A lot of water coolers look like this:

water cooler picture

You usually have to bend down in order to place your glass under the spigot and fill it, which is annoying it if you're doing it more than a few times a day, and looks like it could be avoided just by making it a bit taller.

Is there a specific reason why water coolers are so low?

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    So that guy can lean his elbow on it, of course! – Matt Rockwell Nov 21 '13 at 19:19

It might be that it reduces the height that the water container has to be lifted to to be replaced.

The design of water container shown in the photo is both very heavy and difficult to hold on to.

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    Probably correct, but I'm a bit suspicious: Long before electric pumps, places like Ancient Rome or Versailles had fountains. They basically worked by applying a pressure large enough that water flowed out of the fountain with enough velocity. – Denis de Bernardy Nov 21 '13 at 11:41
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    Also, 5 gallons of water weighs approximately 41 pounds. A taller cooler requires a more substantial structure beneath it to keep the top-heavy cooler stable. In the United States, there are ADA requirements for water cooler height. – user1757436 Nov 21 '13 at 13:15
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    @user1757436 that link is very useful and is some actual evidence as to the height of these items. You should cite that link and create a separate answer of your own (before someone else does!) – JonW Nov 21 '13 at 19:36
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    @user1757436 figures. Any time you see a design that's user-hostile for tall people ADA + wheel chair access is the most likely reason. (While that article indicates that the ADA allows installing an adjacent unit at a comfortable height for people who have difficulty bending over, I've never seen it actually done anywhere.) – Dan Is Fiddling By Firelight Nov 21 '13 at 20:43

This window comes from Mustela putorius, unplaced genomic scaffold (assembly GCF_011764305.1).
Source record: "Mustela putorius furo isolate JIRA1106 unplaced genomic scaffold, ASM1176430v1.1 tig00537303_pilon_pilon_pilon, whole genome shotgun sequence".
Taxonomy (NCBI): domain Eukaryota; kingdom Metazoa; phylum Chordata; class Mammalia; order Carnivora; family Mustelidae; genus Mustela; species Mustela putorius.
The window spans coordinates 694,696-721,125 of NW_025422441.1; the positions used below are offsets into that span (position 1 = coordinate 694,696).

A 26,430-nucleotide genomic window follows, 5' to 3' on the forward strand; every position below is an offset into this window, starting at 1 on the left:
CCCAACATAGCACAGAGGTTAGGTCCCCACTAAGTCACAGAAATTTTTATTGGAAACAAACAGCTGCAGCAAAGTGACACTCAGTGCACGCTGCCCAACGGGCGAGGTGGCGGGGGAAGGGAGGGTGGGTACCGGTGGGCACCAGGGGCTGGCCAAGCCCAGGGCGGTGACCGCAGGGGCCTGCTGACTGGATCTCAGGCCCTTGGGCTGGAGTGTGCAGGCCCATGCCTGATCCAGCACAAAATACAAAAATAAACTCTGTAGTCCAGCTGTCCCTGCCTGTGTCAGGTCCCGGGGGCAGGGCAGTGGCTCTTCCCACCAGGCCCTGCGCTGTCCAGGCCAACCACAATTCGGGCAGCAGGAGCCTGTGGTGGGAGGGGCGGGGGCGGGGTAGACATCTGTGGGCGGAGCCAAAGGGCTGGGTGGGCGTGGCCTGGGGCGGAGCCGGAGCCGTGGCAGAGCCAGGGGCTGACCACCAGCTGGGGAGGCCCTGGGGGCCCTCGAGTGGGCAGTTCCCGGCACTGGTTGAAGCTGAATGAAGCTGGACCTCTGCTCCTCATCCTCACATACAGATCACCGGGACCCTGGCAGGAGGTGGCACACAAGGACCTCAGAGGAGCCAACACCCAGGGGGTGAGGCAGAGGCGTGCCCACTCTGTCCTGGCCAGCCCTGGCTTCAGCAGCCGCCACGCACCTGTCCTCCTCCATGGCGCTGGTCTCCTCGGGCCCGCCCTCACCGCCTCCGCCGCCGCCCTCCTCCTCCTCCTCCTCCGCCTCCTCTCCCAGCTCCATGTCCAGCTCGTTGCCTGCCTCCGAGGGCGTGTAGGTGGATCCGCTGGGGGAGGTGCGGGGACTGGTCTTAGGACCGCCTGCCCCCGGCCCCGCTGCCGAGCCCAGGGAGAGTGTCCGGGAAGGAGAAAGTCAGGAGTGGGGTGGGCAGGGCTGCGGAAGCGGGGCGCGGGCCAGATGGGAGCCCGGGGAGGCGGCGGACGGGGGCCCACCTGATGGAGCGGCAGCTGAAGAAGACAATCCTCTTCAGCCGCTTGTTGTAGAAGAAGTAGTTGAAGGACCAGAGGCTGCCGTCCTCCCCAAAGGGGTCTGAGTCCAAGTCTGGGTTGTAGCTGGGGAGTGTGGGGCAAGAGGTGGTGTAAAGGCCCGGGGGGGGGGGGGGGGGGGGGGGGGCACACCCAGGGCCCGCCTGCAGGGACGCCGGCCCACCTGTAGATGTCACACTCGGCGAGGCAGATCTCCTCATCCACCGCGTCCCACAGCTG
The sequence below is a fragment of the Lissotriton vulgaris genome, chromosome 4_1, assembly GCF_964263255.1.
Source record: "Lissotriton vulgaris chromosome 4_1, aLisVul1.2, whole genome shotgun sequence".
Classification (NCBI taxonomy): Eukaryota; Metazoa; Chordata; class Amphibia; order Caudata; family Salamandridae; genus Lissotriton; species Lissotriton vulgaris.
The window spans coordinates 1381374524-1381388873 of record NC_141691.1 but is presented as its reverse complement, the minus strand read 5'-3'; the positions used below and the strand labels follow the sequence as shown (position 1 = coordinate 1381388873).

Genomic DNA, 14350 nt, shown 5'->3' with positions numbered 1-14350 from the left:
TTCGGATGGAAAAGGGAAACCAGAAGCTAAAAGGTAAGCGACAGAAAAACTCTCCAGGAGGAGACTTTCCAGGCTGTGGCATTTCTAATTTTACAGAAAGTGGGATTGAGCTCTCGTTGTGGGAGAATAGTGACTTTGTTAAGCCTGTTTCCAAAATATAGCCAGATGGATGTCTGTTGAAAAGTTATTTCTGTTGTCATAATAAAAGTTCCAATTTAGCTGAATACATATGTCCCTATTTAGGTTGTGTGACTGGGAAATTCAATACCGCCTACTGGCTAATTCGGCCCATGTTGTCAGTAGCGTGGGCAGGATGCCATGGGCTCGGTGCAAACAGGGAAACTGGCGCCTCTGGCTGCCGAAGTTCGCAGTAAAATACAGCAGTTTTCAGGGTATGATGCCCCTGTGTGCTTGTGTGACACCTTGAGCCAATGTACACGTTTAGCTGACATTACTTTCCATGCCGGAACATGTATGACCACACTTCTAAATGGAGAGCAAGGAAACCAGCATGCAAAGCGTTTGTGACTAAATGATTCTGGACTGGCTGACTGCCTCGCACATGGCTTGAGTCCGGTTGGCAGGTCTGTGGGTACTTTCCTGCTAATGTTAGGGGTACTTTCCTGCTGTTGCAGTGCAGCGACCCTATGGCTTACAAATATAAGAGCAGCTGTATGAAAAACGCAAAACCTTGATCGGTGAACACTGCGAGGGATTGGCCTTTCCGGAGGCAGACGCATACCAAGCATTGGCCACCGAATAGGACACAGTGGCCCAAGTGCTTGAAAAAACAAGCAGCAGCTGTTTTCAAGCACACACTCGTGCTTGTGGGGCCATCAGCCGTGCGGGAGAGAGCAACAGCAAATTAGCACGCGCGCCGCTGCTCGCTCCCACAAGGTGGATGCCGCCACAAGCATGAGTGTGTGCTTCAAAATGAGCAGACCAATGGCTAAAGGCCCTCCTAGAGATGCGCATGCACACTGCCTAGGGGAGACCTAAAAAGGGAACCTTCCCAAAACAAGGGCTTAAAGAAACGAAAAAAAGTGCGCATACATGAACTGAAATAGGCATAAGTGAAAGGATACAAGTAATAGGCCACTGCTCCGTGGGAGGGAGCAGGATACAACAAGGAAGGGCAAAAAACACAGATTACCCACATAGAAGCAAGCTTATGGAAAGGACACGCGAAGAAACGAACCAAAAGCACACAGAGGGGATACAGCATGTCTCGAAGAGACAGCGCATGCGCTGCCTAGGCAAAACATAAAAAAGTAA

• Well, coolers have been that height for longer than the ADA has existed, so it's not just ADA. As a shorter person who has sometimes replaced the 5-gallon jugs on these things, I would certainly balk at having to lift it a foot or so higher. – Monica Cellio Nov 21 '13 at 21:51

Maybe it is "one size fits all" so kids and disabled will be able to use it as well.

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    in office environments? – ratchet freak Nov 21 '13 at 13:41
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    Maybe not kids, but possibly wheelchair users. – KitP Nov 21 '13 at 13:46
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    The wheelchair thing could actually be the reason. – Gabriele Cirulli Nov 21 '13 at 14:49
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    Agree with the wheelchair, yet hold my opinion it should also fit for kids as we can find these not only in office environments. I'll edit my answer. – Assimiz Nov 21 '13 at 14:55
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    @KitP Also, dwarfs and midgets – Izkata Nov 21 '13 at 19:48

Others have mentioned that a lower bottle is easier to replace. Two other reasons:

Stability. The faucets must be lower than the bottle, so rasing the faucets would mean raising the bottle. This would raise the centre of gravity of the cooler and make it more likely to tip over.

So people can lean on it, as in the picture. :)


All of the answers state the reason why such a water cooler is designed that way: the water container is too heavy to be placed higher. But all of these answers miss the real problem.

My answer to why water cooler facets are so low is: They shouldn't be.

The water container doesn't need to be on the top of the cooler. If the container is placed at the bottom then it will not be top heavy and difficult to replace. All that is needed is a simple pump.


Off the top of my head, I believe it has more to do with replacing the water container; if it were be taller, then it would also be much more difficult to replace.

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    You have just copied the same suggestion as was given by PhillipW. Unless you have some explicit extra details then please don't just reiterate existing answers. – JonW Nov 21 '13 at 19:20

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